2. orion is a beauty, but then, so is rachael. enjoyed getting to see their shared time. :)

  3. Oh Inger,
    That is lovely...the photos totally caputured my heart but the interview was such a delight!
    Thank you so much for sharing!

  4. Fascinating, thanks, Inger--& a big thank you to Rachel for doing what she does!!

  5. What a beautiful bird and such great info. I think Rachel has a fabulous boyfriend! I'm going to go tweet about that now :-)

  6. Orion is gorgeous, what a wing span. baby does look a lot like Soldier, but if you want to see our real Soldier look alike, go to the blog click on baby girls picture and you will see MAX in the labels on the side bar. he was our dog we had for 16 years and is so much like soldier. the first time i visited your blog I showed it to my husband and commented how much Max and baby look like him.

  7. What a gorgeous creature! Love all the pics :-)

  8. Orion is GORGEOUS! This is fascinating. I can't wait to read this to my girls :)

  9. I LOVED this interview and the photos are wonderful. I need to go visit that place.

  10. One thing I really love is when my blog posts are read to children. Thanks Elisa, let me know what they think.

  11. What a magnificent bird. Thanks for posting the interview!

  12. Yes, a very interesting interview and some very pretty pictures that gather the edges of Rachael nice, really exciting.

  13. Yes, a very interesting interview and some very pretty pictures that gather the edges of Rachael nice, really exciting.

  14. Max was daddy's dog, he went everywhere with him. lucky for Max he lived 4 years after daddy retired and got lots of travel time while mommy worked. we had him from 12 hours old and when we had him put down, we were so upset we had to leave town, could not stay in the house. we both said, we will wait a while before we get another dog. 2 weeks later, we had baby, she was 10 months when we rescued her, she was badly abused but has lived in heaven since

  15. Inger! You have missed your 'calling'! A roving reporter! It is never too late!
    I have just learned a thing or two and appreciate these birds a lot more! Thanks Inger, and thanks Rachael and Orion!

  16. I enjoyed this interview with Orion :-)
    Thank you for stopping by and commenting on my bean post. I know they are wonderful for diabetics and that is why I eat them too.

  17. Dear Inger,
    An outstanding interview! Orion shared so much with you because you were so respectful of him. I'm sure he appreciated that. Rachael and Orion certainly seem to have bonded in a special way.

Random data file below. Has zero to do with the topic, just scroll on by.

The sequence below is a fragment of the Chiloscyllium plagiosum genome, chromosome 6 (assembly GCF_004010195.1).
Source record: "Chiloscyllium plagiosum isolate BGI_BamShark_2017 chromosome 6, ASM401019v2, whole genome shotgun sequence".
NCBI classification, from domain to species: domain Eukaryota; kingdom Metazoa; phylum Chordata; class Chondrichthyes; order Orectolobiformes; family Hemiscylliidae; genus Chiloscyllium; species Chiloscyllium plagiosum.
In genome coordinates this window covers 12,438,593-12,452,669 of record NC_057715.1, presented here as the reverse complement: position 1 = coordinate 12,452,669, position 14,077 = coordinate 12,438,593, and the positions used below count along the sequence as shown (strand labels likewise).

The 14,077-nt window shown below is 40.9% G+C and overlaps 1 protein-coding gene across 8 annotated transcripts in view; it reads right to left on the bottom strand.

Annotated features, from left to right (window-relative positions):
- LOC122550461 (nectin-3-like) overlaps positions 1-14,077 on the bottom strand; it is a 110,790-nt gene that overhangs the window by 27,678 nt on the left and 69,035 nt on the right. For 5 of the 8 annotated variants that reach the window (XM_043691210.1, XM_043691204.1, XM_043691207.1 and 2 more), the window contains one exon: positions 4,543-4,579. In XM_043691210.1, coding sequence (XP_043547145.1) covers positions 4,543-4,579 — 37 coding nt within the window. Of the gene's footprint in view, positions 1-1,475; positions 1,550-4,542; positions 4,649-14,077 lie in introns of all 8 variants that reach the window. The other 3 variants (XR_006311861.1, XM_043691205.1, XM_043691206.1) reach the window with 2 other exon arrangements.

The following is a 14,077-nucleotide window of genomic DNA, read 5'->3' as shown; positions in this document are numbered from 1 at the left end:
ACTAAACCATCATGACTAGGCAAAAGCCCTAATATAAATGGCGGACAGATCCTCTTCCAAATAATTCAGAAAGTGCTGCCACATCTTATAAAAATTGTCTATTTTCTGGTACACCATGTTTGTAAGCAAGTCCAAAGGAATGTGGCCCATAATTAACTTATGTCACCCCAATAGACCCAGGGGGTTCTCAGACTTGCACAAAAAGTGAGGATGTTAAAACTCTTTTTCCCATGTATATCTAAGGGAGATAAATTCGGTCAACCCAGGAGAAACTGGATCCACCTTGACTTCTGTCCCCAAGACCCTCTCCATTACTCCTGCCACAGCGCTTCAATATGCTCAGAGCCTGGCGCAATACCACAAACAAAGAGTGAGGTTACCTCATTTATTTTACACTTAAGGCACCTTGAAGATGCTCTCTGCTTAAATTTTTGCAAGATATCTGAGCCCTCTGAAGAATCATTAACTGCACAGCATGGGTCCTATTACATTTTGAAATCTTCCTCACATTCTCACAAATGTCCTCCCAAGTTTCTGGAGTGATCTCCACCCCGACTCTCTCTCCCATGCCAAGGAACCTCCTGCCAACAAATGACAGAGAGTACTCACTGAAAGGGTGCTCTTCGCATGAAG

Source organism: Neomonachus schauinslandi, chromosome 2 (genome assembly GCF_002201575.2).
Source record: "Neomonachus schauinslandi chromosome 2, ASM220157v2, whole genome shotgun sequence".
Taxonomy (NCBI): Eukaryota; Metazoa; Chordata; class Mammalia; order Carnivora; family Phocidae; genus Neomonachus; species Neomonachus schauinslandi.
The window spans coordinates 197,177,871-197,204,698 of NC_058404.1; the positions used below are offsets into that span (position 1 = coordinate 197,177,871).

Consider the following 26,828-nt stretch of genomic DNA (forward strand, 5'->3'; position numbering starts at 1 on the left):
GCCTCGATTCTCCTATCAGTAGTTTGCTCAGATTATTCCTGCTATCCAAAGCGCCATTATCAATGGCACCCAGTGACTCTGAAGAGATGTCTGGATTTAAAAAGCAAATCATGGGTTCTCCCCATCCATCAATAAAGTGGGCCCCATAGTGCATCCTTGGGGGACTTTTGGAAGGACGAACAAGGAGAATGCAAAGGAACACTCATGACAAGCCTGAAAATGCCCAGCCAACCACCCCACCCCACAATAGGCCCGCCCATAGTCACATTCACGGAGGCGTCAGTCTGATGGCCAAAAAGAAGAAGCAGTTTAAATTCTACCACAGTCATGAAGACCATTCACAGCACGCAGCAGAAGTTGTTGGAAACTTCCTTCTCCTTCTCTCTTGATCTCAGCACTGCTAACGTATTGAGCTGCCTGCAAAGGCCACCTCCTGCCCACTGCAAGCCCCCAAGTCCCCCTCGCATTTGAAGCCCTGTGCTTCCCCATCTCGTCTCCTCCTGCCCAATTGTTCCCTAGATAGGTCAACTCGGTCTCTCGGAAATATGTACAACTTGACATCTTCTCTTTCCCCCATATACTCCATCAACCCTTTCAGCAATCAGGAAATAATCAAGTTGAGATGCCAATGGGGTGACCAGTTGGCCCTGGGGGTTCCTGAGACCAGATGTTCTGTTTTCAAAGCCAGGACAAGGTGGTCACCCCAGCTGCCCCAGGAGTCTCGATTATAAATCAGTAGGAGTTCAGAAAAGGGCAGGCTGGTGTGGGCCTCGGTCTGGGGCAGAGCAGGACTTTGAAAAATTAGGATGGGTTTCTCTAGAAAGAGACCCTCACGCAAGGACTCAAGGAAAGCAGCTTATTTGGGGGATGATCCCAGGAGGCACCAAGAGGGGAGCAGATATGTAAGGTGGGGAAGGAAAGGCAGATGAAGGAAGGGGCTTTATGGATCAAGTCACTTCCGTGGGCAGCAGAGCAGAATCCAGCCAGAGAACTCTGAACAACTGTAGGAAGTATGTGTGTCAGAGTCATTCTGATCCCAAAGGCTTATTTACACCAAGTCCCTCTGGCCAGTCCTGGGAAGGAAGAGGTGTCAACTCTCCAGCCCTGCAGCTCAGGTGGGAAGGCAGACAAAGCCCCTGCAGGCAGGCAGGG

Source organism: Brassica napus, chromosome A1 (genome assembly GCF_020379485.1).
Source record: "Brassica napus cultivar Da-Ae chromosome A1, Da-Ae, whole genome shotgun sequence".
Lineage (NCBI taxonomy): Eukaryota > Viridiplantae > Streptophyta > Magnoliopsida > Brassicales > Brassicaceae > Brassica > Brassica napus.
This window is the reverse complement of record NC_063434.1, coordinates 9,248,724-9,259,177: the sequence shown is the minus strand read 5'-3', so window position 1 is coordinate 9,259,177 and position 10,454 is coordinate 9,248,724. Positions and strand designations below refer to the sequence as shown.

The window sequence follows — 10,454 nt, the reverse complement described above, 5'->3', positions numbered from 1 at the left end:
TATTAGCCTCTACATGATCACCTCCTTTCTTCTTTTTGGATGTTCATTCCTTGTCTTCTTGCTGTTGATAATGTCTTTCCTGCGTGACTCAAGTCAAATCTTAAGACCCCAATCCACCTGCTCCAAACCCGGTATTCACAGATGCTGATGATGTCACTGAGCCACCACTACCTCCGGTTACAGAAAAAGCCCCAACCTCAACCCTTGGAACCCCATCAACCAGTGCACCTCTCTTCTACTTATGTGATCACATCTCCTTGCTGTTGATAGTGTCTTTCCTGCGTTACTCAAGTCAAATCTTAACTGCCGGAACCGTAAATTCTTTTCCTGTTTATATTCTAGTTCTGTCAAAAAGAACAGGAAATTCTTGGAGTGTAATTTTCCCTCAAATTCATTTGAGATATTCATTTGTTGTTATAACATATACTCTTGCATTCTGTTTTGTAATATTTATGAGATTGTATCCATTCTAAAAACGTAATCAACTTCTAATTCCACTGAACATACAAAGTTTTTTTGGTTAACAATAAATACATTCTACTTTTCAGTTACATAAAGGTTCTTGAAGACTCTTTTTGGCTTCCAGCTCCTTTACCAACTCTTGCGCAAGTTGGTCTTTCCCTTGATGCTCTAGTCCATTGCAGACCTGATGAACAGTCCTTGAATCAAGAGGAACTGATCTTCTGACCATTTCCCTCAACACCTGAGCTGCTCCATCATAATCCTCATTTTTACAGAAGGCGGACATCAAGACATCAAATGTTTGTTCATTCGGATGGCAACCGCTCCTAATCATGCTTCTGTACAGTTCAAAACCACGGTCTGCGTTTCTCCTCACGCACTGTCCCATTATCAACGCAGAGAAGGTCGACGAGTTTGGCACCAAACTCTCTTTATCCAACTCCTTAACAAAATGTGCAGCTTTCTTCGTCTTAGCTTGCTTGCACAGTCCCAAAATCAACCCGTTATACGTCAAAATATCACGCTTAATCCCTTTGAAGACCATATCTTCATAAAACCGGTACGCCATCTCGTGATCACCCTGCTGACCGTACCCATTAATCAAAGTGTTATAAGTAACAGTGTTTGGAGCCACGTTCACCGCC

I never realized just how interesting owls were. Your interview taught me a lot.

    I'm wondering, Inger, if you are the woman with the sunglasses, blond hair, and black jacket? If so, Orion certainly has taken to you too!


  18. Kul intervju med Orion. VIsste inte att man kunde ha uggolor med än falkar vilket är vanligare. Ledig imorgon vilket är skönt. SKall ut till jaktmarke och kolla våra balar om rådjuren äter där.

  19. What an incredibly handsome creature and I loved the interview. I really learned a lot. I was quite surprised at their lifespan. Thank you for this great post.

  20. I enjoyed the interview with Rachel and the photos of the Orion. Sandie

  21. We have a pair of Great Horned Owls on the ranch. We worried we'd scare them off when we moved in, but nope, they're "our" owls. We enjoy listening to them hoot-hoot-hoot to each other.

  22. Orion is quite stunning! Wishing I could spot an owl on our farm.

  23. Hi Inger - Your interview turned out awesome! Someone asked why Orion is in captivity -- if he was injured. Actually, he is perfectly healthy & fully flighted. The reason he has been sentenced to a life in captivity is that someone tried to make a pet out of him as a baby and he became 'imprinted.' He associates food with people and would starve if left to his own devices, so he has been deemed 'non-releasable.' It's a real shame... The upside is that at least he is a wonderful ambassador for his species and a great reminder that wild animals are not pets and deserve to live their lives out in the wild whenever possible. Also, the other folks in the pictures are my sister, Nancy, and her husband, Gabriel. Thanks Inger! The critters send their love:)

  24. Awesome interview with Orion. I didn't know you could speak Owl. (Great that you've taken time to learn a Critter language; Bear is impressed.)

    Sad to hear the rest of his story, via Rachel. Horrid fate for a magnificent bird.

  25. Orion is very, very beautiful and so is his girlfriend.


  26. I loved this interview. What a brilliant idea and such an amazing owl. I love his face.

  27. A fun and interesting post, Inger. Orion is a beautiful boy -- thank you for sharing his story. :)

  28. What a thoroughly fascinating interview. I learned lots that I didn't know about owls, and it was lovely to meet Rachael. Thank you SO much, Inger, for all this information and the awesome pictures. That owl is one magnificent creature!
    Ann Best, Author of In the Mirror & Other Memoirs

  29. Hej! Det var knoppar på en syrénhäck. De ver så stora och skiftade i grönt. Helt otroligt.
    Fototorka idag. Gråväder. Var ledig men fick ingen inspiration att bege mig ut. Imorgon skall jag till jaktmarken och kolla ensilagebalarna. Hoppas få se lite rådjur som äter dp. Trevlig kväll för det är det här nu ju. Kram!!

  30. A wonderful interview -- Orion is the picture of dignity.

  31. This was a fascinating post Inger! Loved the pictures too. I have a big owl that lives on my property and I love it when I see him.

  32. Å så otroligt vacker ugglan är!! Roligt och intressant med intervjun också :) Ha en trevlig helg :)

  33. I'd love to see a beautiful bird like this so close up and not behind a cage! Great shots!

  34. Hi Inger .. great pictures of Orion with some information on how he's so clever ..

    Loved seeing him .. cheers Hilary


Thanks for leaving a comment.. ~~ Inger